Essential Criteria For An Ideal Learning Environment English Language Essay
|✅ Paper Type: Free Essay||✅ Subject: English Language|
|✅ Wordcount: 2193 words||✅ Published: 1st Jan 2015|
After World War II, while the bomb damaged parliamentary buildings were being reconstructed, Winston Churchill urged that design of the great oratory halls remain as before. Fearing that a different plan might diminish the importance of their traditional form of debate, he stated, we shape our buildings and then they shape us.
His statement raises an important question: Does the man made environment affect how we live and act within it? Commercial, retail and entertainment industries pay close attention to the formation of space. We often judge the quality of a restaurant prior to sampling the cuisine. We are then surprised or justified in our opinions of the quality of a product based on the surroundings within which we experience it.
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Do schools and classroom spaces enhance or detract from the learning process? Learning is essentially a mental process. So why do we bother with how the classroom looks or feels? Educational philosopher John Dewey urged that the learning environment be humane and attentive to individual children rather than be a form of mass instruction. Exceptional teachers however, sometimes boast of their ability to practice their art anywhere and under adverse circumstances.
A fundamental question must be asked: “How does one learn?” Early discoveries by noted Swiss psychologist Jean Piaget and more recent theories explored by educator Howard Gardner have expanded the more traditional views of the process of learning. Age, sex, culture and individual character greatly influence not only one’s ability to learn but indicate a multitude of ways that an individual potentially can learn. Learning is no longer considered merely an accumulation of knowledge but rather the understanding or ability to construct knowledge in meaningful ways for a particular purpose or solution to a well defined problem.
The individual style of a teacher, the curriculum being presented, the maturity and learning ability of the individual student must each be accommodated within the classroom space. If these are thoughtfully considered, the new learning environments will enhance, not hinder the learning process. As more is discovered about the learning process, the curriculum and style of pedagogy will periodically be updated, adapted and re-evaluated. The classroom space will also undergo a similar scrutiny. The physical environment then, should not be constructed to manipulate or influence a particular style of teaching or learning, but rather be responsive to and adaptive by individual teacher and student needs.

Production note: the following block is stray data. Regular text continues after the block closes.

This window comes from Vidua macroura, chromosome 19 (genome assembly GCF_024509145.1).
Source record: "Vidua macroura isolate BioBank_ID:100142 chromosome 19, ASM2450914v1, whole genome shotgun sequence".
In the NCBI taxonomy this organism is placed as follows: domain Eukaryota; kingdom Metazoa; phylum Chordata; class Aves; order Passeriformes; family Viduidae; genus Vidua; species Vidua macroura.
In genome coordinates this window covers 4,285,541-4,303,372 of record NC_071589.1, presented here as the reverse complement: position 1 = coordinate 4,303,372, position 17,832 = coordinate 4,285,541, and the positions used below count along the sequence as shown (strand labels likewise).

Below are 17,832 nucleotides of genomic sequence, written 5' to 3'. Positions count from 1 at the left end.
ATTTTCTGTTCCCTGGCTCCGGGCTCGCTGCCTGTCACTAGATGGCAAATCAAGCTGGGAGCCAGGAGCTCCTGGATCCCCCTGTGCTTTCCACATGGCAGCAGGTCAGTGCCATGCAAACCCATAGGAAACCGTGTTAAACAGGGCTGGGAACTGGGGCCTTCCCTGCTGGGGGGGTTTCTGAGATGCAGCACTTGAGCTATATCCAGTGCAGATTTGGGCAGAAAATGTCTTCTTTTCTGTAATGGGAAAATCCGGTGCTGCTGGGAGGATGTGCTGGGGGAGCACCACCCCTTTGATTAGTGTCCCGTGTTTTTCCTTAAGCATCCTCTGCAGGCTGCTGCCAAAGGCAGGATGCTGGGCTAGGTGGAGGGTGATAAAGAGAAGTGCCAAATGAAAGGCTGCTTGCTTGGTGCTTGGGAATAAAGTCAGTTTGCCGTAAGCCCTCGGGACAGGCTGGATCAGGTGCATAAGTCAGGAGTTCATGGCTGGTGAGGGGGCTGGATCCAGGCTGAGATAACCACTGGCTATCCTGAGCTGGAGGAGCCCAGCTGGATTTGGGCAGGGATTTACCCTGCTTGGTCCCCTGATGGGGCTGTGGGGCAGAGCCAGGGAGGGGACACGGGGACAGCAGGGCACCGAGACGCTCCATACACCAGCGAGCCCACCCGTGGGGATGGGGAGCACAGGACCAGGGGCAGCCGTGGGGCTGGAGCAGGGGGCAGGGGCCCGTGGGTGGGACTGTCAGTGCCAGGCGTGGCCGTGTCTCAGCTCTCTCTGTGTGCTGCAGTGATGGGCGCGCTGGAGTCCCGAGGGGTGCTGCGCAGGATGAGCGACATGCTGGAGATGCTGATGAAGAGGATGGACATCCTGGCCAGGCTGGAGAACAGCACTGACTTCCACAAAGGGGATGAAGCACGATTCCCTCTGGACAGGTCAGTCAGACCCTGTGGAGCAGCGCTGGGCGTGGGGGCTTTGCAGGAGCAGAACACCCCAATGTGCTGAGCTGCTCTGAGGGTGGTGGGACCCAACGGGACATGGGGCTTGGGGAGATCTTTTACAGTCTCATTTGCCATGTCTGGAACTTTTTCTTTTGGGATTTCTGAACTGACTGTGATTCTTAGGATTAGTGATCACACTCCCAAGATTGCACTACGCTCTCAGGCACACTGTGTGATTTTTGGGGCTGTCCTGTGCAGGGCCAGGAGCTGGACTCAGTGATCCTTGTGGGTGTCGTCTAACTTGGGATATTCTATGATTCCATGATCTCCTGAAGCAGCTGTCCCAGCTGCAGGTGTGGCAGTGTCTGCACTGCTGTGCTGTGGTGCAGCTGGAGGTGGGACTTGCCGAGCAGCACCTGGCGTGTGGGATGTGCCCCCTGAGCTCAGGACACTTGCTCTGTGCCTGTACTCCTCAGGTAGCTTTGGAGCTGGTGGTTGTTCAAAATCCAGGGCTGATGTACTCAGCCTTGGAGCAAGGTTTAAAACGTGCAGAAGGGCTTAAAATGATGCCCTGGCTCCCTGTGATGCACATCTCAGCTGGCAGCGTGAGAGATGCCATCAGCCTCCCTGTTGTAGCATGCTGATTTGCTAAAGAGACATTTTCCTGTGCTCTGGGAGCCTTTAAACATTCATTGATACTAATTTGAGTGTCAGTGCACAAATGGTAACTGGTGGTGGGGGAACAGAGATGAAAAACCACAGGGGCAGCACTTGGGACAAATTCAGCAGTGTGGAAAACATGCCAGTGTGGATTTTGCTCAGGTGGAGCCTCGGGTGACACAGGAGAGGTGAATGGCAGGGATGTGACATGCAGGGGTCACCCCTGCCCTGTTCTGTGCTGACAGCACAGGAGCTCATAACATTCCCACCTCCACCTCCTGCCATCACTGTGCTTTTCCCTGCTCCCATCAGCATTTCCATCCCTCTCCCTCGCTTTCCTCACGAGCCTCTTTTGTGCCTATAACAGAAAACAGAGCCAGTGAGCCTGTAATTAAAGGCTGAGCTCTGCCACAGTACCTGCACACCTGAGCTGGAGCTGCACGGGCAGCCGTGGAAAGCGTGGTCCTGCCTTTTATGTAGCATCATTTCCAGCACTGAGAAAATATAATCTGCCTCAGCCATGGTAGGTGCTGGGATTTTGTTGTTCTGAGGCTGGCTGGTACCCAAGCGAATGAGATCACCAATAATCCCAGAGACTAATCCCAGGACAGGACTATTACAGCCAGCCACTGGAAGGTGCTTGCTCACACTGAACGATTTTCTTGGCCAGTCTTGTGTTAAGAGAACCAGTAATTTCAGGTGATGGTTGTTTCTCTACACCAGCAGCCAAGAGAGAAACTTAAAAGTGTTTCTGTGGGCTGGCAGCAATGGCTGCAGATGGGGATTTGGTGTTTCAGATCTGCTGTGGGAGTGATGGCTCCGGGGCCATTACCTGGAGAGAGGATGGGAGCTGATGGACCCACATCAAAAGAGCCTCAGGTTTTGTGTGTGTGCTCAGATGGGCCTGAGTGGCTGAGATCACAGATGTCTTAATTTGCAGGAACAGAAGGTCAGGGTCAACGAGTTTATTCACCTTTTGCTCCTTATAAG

Over the past fifteen years, I have worked with several educators to design, build and remodel dozens of educational facilities. The past two years were spent in observing and researching teaching practices through a master’s thesis study. I have concluded that the following six (6) general categories include criteria which are essential components necessary for meeting the demands of learning based schools. Both the designer and the teacher should understand and be aware of these qualities to ensure their careful consideration to construct an optimum learning environment.
1. Size, Shape and Scale:
The size of a room affects the possible arrangement of activities within it. Generally, the larger the room, the more flexibility and the smaller, the more intimate. A rectangular shaped room affords more interactive visibility between occupants whereas “L” shaped ones or ones with alcoves allow for variety of privacy to individual learners. Movable wall devices can accommodate many different shapes. Scientific observations indicate that the student builds confidence through achievement. The ability to relate to elements within a room affords a degree of self empowering through scale that is relative. Size and locations of counters, windows, furniture and storage elements all should be considered or be adapted to the scale of the user(s).
2. Acoustical Quality and Noise Control:
Acoustical liveliness is a product of room configuration (parallel walls), surface finishes (hard, soft), material density (solid, hollow) and air tightness (sound transfer). A room designed for music is constructed very differently from one designed for quiet conversation. Shower spaces are great for singing but poor for conducting discussions. If group activities are more prevalent than a single lecture source, rooms should more sound absorptive. Learning is hampered when the teacher or students do not have a common language or when students are unfamiliar with a strange concept if the spoken words are not heard or clearly enunciated. Hard walls such as glass or marker boards should not oppose each other but rather be opposite an open storage areas of differing heights and depths. Disturbing “echoes” or “flutters” can also be mitigated by angling walls at least 5 degrees out of their original parallel plane. Carpet on floors and acoustical ceilings cut down on reverberation (sound that continues to bounce). Massive walls or ones with sound insulation prevent exterior noise transfer but only if there is no air gap (walls only to the bottom of suspended ceilings do not help). If windows or doors must be opened for ventilation, a low frequency sound can be used to mask conversations or exterior noise which may disturb individual discussions.
3. Illumination and Views:
High energy costs caused the design and production of efficient lighting systems for both business and school facilities. Incandescent fixtures have been replaced by fluorescent fixtures as the most common electric light source within classrooms. The human need and desire for natural sunlight and for views to adjacent spaces (for orientation) requires that the two illumination sources be balanced for a variety of activities. Because daylight varies with the season, time of day, weather and position of glazing, controls are necessary for its admission into the interior. Electric light sources are more easily controlled not only when balancing with sunlight but for the specific tasks that need illumination. Glare caused by the imbalance of light sources within one’s field of view or bounced off of a reflective surface (marker board or computer monitor) is one of the major causes of irritation and is a detriment to learning. Knowledge of the extreme ratio of daylight to electric light (as great as 500:1) requires that control devices for reflecting, shading or blocking be carefully considered. Reflectivity of surface finishes, arrangement and location of light sources as well as their method for diffusion within the classroom all play an important role in the comfort for the student and teacher for the purpose of learning.